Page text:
The CFTC held a public meeting today to consider the pre-trade transparency module that includes the swaps block rule, the swap execution facility rule and the made available to trade rule. Opening statements were made by Chairman Gary Gensler, Commissioners Jill Sommers, Bart Chilton, Scott D. O’Malia and Mark Wetjen discussing key aspects of the rules and their impact on the swaps market. The commissioners focused on both the benefits and shortcomings which they viewed as critical to the success of the reforms.
Chairman Gensler Delivers Overview of New Rules and Their Promotion of Transparency in Swaps Market
Chairman Gensler delivered remarks to open the commission meeting with a focus on the transparency and increase in competition which these reforms are designed to institutionalize in the swaps market. The swaps block rule, the swap execution facility (“SEF”) rule and the made available to trade rule will provide the public with the price and volume of every transaction in real time, allowing anyone in the market to compete and offer to buy or sell a swap and communicate that to the public. Trading on SEFs and designated contract markets (“DCMs”) will only be required between financial institutions, and the rules are flexible enough to allow companies to continue relying on customized transactions to meet their particular needs. To be a registered SEF, the trading platform will be required to provide an order book to all its market participants, allowing the public – for the first time – to gain access and compete in this market. SEFs will have the flexibility to offer trading through requests for quotes; the rule mandates that such requests must go out to a minimum of three unaffiliated market participants before a swap can be executed (an initial phase-in period will allow a minimum of two participants). With the major building blocks of swaps market reform – those of transparency, clearing and swaps dealer oversight – complete, Chairman Gensler noted that the CFTC’s priority is to finalize guidance on the cross-border application of swaps market reform as applied to U.S. affiliates operating offshore. The CFTC is also pursuing an appeal of the district court’s adverse position limits ruling, and Chairmen Gensler has directed the staff to prepare a new proposed rule to implement the speculative position limits required by the Dodd-Frank Act.
Chairman Gensler Highlights Key Aspects of Rules in Statements of Support
Chairman Gensler supports the final block rule for swaps because it promotes transparency. The methodology for determining block sizes is appropriately tailored to asset class, product and rate. The CFTC’s phased-in approach for setting block sizes allows 50 percent of the notional amount of a particular swap category to benefit from pre- and post-trade transparency, and bases the block sizes for foreign exchange and other commodity asset classes upon the block sizes that designated contract markets have set for economically related futures contracts. Beyond this initial period, the block sizes will be determined based on data collected by swap data repositories, such that 67 percent of the notional amount of a particular swap category will benefit from the pre- and post-trade transparency. The rule also includes measures to protect the identities, market positions and business transactions of swap counterparties.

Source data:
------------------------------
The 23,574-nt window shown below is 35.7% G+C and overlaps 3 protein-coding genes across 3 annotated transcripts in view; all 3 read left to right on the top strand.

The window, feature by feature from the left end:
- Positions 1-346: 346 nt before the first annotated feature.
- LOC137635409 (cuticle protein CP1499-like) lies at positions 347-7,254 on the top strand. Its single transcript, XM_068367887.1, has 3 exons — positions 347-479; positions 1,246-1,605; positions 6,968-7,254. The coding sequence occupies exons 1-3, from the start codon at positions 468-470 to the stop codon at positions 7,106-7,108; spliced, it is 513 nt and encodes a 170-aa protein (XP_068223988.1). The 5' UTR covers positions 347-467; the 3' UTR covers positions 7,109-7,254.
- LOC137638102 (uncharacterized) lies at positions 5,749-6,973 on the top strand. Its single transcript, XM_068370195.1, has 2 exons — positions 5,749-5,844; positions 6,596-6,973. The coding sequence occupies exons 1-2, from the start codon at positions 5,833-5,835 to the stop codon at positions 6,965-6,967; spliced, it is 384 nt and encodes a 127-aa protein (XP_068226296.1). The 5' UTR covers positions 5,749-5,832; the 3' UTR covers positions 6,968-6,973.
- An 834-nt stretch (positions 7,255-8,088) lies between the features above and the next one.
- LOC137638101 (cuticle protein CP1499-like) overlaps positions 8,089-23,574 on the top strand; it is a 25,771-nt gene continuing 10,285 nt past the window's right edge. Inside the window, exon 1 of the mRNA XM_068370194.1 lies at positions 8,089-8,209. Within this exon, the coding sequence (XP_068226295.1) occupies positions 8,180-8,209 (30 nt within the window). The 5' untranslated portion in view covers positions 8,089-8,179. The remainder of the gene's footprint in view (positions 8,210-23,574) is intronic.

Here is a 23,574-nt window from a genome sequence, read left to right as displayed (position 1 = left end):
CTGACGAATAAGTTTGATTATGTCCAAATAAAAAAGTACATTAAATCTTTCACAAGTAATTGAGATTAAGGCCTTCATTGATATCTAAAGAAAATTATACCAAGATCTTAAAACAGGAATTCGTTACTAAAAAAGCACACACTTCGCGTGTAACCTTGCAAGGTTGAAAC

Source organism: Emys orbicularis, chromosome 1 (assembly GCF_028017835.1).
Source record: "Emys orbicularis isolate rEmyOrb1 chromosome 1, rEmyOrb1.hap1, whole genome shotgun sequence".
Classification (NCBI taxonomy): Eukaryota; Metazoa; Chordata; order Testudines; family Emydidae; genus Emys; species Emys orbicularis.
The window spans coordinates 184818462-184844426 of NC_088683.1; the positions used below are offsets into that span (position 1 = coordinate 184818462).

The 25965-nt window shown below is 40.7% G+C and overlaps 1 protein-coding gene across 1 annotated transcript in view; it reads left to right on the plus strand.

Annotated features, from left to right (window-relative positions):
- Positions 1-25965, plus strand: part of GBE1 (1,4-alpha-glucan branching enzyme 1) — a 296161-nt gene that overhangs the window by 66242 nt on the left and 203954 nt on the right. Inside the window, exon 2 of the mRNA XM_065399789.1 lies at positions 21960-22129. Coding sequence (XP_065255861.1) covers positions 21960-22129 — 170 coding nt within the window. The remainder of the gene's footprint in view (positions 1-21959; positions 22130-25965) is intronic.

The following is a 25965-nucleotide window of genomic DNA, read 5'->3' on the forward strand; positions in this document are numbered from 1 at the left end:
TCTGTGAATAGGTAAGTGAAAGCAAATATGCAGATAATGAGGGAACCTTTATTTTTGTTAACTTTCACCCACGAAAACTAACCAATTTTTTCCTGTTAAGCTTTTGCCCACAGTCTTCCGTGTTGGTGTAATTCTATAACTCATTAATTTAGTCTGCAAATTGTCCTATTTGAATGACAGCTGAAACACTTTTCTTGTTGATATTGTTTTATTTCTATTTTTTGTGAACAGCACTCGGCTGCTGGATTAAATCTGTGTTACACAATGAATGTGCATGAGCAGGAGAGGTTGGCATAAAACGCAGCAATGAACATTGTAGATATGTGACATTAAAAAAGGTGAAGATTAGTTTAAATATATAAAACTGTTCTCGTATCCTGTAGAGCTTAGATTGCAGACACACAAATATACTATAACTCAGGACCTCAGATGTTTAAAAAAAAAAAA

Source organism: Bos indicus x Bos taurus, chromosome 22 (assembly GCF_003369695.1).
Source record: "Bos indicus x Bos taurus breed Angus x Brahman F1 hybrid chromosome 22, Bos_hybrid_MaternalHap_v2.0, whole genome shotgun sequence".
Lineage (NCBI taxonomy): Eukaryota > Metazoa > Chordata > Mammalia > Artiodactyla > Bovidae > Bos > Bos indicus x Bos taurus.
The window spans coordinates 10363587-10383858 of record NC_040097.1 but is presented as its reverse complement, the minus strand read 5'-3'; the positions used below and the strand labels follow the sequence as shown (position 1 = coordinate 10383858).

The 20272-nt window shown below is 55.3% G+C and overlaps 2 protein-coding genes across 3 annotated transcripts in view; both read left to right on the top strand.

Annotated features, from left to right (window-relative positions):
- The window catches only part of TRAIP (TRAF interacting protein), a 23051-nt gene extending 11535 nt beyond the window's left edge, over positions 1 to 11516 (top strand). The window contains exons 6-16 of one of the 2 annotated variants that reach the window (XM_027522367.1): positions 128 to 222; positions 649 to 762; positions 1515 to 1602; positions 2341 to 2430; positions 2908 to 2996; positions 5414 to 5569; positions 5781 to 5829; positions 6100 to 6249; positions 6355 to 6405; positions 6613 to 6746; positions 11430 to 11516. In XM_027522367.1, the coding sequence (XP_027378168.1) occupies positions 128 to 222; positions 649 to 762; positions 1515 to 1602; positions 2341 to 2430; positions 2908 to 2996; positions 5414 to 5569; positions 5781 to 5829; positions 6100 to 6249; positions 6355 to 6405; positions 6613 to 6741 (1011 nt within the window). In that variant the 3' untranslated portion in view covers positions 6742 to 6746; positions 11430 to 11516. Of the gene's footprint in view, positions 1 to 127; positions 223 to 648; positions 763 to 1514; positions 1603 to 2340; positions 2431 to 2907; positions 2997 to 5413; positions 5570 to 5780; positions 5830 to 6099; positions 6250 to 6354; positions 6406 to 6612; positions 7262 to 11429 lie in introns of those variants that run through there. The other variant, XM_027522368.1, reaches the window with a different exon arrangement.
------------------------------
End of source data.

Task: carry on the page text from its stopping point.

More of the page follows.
Chairman Gensler also supports the final rulemaking to implement the process for SEFs and DCMs to “make a swap available to trade” (“MAT”). The Dodd-Frank trade execution provision requires that swaps be traded on SEFs or DCMs if they are (1) subject to mandatory clearing and (2) made available to trade. The MAT rule establishes a flexible process for SEFs and DCMs to make a swap available to trade: they first determine which swaps are to be made available to be traded, and then such determinations are submitted to the CFTC either as self-certified or for approval under the Part 40 rules. For the phase-in period, market participants have 30 days after the determination is either self-certified or approved before the swaps are subject to the trade execution mandate.
Chairman Gensler also supports the rule on SEFs, which will allow a significant portion of interest rate and credit derivative index swaps to be in full view to the marketplace before transactions occur, while giving SEFs the flexibility to offer trading through requests for quotes. As long as minimum requirements of the rule and its core principles are met, the SEF can conduct business through any means of interstate commerce.
Finally, Chairman Gensler supports the Interpretive Guidance and Policy Statement regarding disruptive practices on SEFs and DCMs. The provisions implement the express Congressional prohibition of certain trading practices that were deemed disruptive of fair and equitable trading on CFTC-registered entities, in particular the practices that impede critical price discovery functions.
Commissioner Jill E. Sommers Highlights Flaws in Final Rulemaking
Commissioner Sommers delivered remarks discussing some of the shortcomings of the rules being considered. With respect to setting block sizes, Commissioner Sommers identified the difficulty of establishing appropriate minimum thresholds on markets that are not “one size fits all,” and stated that the CFTC should not be adopting the “one size fits all” approach without appropriate data. She specifically pointed to the 67% automatic adjustment after the one-year phase-in period, without regard to what the data may show, and stated that minimum block sizes should be driven by the most current objective data available, not an automatic across-the-board formula. Additionally, she found the MAT rule to be lacking because it does not provide for a list of objective standards by which the CFTC may use to determine whether a swap is “suitable” for mandatory execution requirements. She stated that the current approach allows a single SEF or DCM to bind the entire marketplace to a trade execution requirement as long as the swap must be cleared, even if the liquidity is lacking, and concluded that this approach is “overly broad [and] . . . just plain bad policy.” Commissioner Sommers also commented that the disruptive trading practices guidance could have been more helpful in some areas. Finally, with regard to the SEF rulemaking, Commissioner Sommers found that it went beyond Congressional intent by imposing requirements not called for by the statute, which would desynchronize the CFTC from the SEC and possibly foreign regulators. She emphasized the importance of basing such rules on objective data and questioned the rejection of a framework that would allow for exempt SEFs and exempt DCOs, which are included in the statute.